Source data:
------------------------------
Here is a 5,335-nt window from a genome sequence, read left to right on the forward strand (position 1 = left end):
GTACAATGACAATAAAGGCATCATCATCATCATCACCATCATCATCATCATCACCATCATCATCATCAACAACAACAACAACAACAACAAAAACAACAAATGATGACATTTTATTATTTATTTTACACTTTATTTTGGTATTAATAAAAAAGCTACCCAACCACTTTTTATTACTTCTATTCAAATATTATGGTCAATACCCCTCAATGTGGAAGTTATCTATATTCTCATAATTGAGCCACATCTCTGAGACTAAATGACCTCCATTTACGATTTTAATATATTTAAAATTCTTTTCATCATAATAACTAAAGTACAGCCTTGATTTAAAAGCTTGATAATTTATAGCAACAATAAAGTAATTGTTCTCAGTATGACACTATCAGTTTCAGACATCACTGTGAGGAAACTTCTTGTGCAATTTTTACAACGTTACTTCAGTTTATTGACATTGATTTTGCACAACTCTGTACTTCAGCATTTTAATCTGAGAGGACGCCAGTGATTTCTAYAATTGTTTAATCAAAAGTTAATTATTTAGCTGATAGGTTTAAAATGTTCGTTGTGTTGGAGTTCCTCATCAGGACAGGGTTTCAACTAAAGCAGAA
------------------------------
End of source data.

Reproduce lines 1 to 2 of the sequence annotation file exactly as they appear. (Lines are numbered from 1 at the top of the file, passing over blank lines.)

Here is a 5,335-nt window from a genome sequence, read left to right on the forward strand (position 1 = left end):
GTACAATGACAATAAAGGCATCATCATCATCATCACCATCATCATCATCATCACCATCATCATCATCAACAACAACAACAACAACAACAAAAACAACAAATGATGACATTTTATTATTTATTTTACACTTTATTTTGGTATTAATAAAAAAGCTACCCAACCACTTTTTATTACTTCTATTCAAATATTATGGTCAATACCCCTCAATGTGGAAGTTATCTATATTCTCATAATTGAGCCACATCTCTGAGACTAAATGACCTCCATTTACGATTTTAATATATTTAAAATTCTTTTCATCATAATAACTAAAGTACAGCCTTGATTTAAAAGCTTGATAATTTATAGCAACAATAAAGTAATTGTTCTCAGTATGACACTATCAGTTTCAGACATCACTGTGAGGAAACTTCTTGTGCAATTTTTACAACGTTACTTCAGTTTATTGACATTGATTTTGCACAACTCTGTACTTCAGCATTTTAATCTGAGAGGACGCCAGTGATTTCTAYAATTGTTTAATCAAAAGTTAATTATTTAGCTGATAGGTTTAAAATGTTCGTTGTGTTGGAGTTCCTCATCAGGACAGGGTTTCAACTAAAGCAGAA